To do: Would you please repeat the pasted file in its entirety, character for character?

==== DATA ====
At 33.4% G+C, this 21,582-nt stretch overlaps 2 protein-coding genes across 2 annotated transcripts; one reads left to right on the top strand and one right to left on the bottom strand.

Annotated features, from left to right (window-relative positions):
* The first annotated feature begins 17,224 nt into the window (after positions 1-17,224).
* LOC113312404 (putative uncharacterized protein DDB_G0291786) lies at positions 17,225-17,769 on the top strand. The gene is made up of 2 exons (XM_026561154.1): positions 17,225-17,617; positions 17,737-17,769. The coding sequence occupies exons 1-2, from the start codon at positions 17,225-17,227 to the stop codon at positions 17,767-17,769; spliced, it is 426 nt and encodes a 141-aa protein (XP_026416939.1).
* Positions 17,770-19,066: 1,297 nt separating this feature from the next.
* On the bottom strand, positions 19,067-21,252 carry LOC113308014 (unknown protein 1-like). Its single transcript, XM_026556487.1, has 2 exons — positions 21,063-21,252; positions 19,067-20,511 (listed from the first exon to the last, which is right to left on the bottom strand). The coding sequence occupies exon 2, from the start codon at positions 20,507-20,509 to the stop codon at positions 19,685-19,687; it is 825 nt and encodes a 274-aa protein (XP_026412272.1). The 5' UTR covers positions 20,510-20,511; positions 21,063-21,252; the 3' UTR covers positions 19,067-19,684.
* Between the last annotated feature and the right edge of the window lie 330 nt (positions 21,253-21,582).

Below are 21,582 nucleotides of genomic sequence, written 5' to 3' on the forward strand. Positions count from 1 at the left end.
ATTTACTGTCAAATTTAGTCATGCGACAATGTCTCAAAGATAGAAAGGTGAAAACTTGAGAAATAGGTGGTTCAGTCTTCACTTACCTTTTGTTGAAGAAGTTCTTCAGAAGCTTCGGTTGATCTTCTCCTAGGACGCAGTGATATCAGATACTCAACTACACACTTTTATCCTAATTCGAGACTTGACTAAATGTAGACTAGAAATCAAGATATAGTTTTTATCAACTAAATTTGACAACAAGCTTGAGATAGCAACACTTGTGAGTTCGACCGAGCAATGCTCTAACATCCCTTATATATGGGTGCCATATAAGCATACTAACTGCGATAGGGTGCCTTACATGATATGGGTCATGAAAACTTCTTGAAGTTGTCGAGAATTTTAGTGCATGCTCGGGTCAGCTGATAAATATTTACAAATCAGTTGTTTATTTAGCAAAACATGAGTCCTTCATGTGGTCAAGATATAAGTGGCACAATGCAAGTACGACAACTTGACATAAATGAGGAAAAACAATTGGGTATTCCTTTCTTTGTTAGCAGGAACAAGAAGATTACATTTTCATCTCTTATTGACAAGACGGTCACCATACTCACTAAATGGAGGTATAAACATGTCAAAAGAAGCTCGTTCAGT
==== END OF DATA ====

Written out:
At 33.4% G+C, this 21,582-nt stretch overlaps 2 protein-coding genes across 2 annotated transcripts; one reads left to right on the top strand and one right to left on the bottom strand.

Annotated features, from left to right (window-relative positions):
* The first annotated feature begins 17,224 nt into the window (after positions 1-17,224).
* LOC113312404 (putative uncharacterized protein DDB_G0291786) lies at positions 17,225-17,769 on the top strand. The gene is made up of 2 exons (XM_026561154.1): positions 17,225-17,617; positions 17,737-17,769. The coding sequence occupies exons 1-2, from the start codon at positions 17,225-17,227 to the stop codon at positions 17,767-17,769; spliced, it is 426 nt and encodes a 141-aa protein (XP_026416939.1).
* Positions 17,770-19,066: 1,297 nt separating this feature from the next.
* On the bottom strand, positions 19,067-21,252 carry LOC113308014 (unknown protein 1-like). Its single transcript, XM_026556487.1, has 2 exons — positions 21,063-21,252; positions 19,067-20,511 (listed from the first exon to the last, which is right to left on the bottom strand). The coding sequence occupies exon 2, from the start codon at positions 20,507-20,509 to the stop codon at positions 19,685-19,687; it is 825 nt and encodes a 274-aa protein (XP_026412272.1). The 5' UTR covers positions 20,510-20,511; positions 21,063-21,252; the 3' UTR covers positions 19,067-19,684.
* Between the last annotated feature and the right edge of the window lie 330 nt (positions 21,253-21,582).

Below are 21,582 nucleotides of genomic sequence, written 5' to 3' on the forward strand. Positions count from 1 at the left end.
ATTTACTGTCAAATTTAGTCATGCGACAATGTCTCAAAGATAGAAAGGTGAAAACTTGAGAAATAGGTGGTTCAGTCTTCACTTACCTTTTGTTGAAGAAGTTCTTCAGAAGCTTCGGTTGATCTTCTCCTAGGACGCAGTGATATCAGATACTCAACTACACACTTTTATCCTAATTCGAGACTTGACTAAATGTAGACTAGAAATCAAGATATAGTTTTTATCAACTAAATTTGACAACAAGCTTGAGATAGCAACACTTGTGAGTTCGACCGAGCAATGCTCTAACATCCCTTATATATGGGTGCCATATAAGCATACTAACTGCGATAGGGTGCCTTACATGATATGGGTCATGAAAACTTCTTGAAGTTGTCGAGAATTTTAGTGCATGCTCGGGTCAGCTGATAAATATTTACAAATCAGTTGTTTATTTAGCAAAACATGAGTCCTTCATGTGGTCAAGATATAAGTGGCACAATGCAAGTACGACAACTTGACATAAATGAGGAAAAACAATTGGGTATTCCTTTCTTTGTTAGCAGGAACAAGAAGATTACATTTTCATCTCTTATTGACAAGACGGTCACCATACTCACTAAATGGAGGTATAAACATGTCAAAAGAAGCTCGTTCAGT